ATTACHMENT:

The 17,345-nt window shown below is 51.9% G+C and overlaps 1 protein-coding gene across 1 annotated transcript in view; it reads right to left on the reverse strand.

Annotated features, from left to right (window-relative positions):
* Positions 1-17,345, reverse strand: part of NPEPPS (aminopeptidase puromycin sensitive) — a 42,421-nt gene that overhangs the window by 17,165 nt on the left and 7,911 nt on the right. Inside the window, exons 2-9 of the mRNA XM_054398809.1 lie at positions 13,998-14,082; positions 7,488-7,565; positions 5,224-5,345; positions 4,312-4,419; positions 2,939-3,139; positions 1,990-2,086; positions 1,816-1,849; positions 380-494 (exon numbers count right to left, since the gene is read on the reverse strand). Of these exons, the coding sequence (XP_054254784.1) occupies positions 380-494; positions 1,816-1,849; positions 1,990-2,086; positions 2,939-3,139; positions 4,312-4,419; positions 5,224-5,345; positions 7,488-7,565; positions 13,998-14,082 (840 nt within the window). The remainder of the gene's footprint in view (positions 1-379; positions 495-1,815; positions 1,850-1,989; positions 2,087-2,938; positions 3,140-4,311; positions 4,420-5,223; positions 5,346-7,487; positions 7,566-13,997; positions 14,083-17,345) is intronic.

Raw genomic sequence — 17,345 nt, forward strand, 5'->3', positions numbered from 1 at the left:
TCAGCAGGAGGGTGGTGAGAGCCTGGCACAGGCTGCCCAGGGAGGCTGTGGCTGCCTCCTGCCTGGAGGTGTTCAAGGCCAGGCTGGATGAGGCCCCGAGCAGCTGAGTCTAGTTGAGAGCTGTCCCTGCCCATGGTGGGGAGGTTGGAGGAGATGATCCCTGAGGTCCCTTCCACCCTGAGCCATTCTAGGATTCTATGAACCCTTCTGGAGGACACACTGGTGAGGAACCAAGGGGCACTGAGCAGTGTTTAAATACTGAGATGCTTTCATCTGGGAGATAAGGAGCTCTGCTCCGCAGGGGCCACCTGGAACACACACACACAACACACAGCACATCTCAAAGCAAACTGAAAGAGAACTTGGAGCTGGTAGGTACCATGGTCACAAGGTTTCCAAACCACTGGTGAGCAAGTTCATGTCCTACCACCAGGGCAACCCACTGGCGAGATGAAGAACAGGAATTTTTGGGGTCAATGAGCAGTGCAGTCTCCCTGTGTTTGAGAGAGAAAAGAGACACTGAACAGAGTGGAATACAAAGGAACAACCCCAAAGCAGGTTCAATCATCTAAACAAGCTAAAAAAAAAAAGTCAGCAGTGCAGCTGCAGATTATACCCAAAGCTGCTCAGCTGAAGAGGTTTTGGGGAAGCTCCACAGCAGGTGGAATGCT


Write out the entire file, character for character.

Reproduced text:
The 17,345-nt window shown below is 51.9% G+C and overlaps 1 protein-coding gene across 1 annotated transcript in view; it reads right to left on the reverse strand.

Annotated features, from left to right (window-relative positions):
* Positions 1-17,345, reverse strand: part of NPEPPS (aminopeptidase puromycin sensitive) — a 42,421-nt gene that overhangs the window by 17,165 nt on the left and 7,911 nt on the right. Inside the window, exons 2-9 of the mRNA XM_054398809.1 lie at positions 13,998-14,082; positions 7,488-7,565; positions 5,224-5,345; positions 4,312-4,419; positions 2,939-3,139; positions 1,990-2,086; positions 1,816-1,849; positions 380-494 (exon numbers count right to left, since the gene is read on the reverse strand). Of these exons, the coding sequence (XP_054254784.1) occupies positions 380-494; positions 1,816-1,849; positions 1,990-2,086; positions 2,939-3,139; positions 4,312-4,419; positions 5,224-5,345; positions 7,488-7,565; positions 13,998-14,082 (840 nt within the window). The remainder of the gene's footprint in view (positions 1-379; positions 495-1,815; positions 1,850-1,989; positions 2,087-2,938; positions 3,140-4,311; positions 4,420-5,223; positions 5,346-7,487; positions 7,566-13,997; positions 14,083-17,345) is intronic.

Raw genomic sequence — 17,345 nt, forward strand, 5'->3', positions numbered from 1 at the left:
TCAGCAGGAGGGTGGTGAGAGCCTGGCACAGGCTGCCCAGGGAGGCTGTGGCTGCCTCCTGCCTGGAGGTGTTCAAGGCCAGGCTGGATGAGGCCCCGAGCAGCTGAGTCTAGTTGAGAGCTGTCCCTGCCCATGGTGGGGAGGTTGGAGGAGATGATCCCTGAGGTCCCTTCCACCCTGAGCCATTCTAGGATTCTATGAACCCTTCTGGAGGACACACTGGTGAGGAACCAAGGGGCACTGAGCAGTGTTTAAATACTGAGATGCTTTCATCTGGGAGATAAGGAGCTCTGCTCCGCAGGGGCCACCTGGAACACACACACACAACACACAGCACATCTCAAAGCAAACTGAAAGAGAACTTGGAGCTGGTAGGTACCATGGTCACAAGGTTTCCAAACCACTGGTGAGCAAGTTCATGTCCTACCACCAGGGCAACCCACTGGCGAGATGAAGAACAGGAATTTTTGGGGTCAATGAGCAGTGCAGTCTCCCTGTGTTTGAGAGAGAAAAGAGACACTGAACAGAGTGGAATACAAAGGAACAACCCCAAAGCAGGTTCAATCATCTAAACAAGCTAAAAAAAAAAAGTCAGCAGTGCAGCTGCAGATTATACCCAAAGCTGCTCAGCTGAAGAGGTTTTGGGGAAGCTCCACAGCAGGTGGAATGCT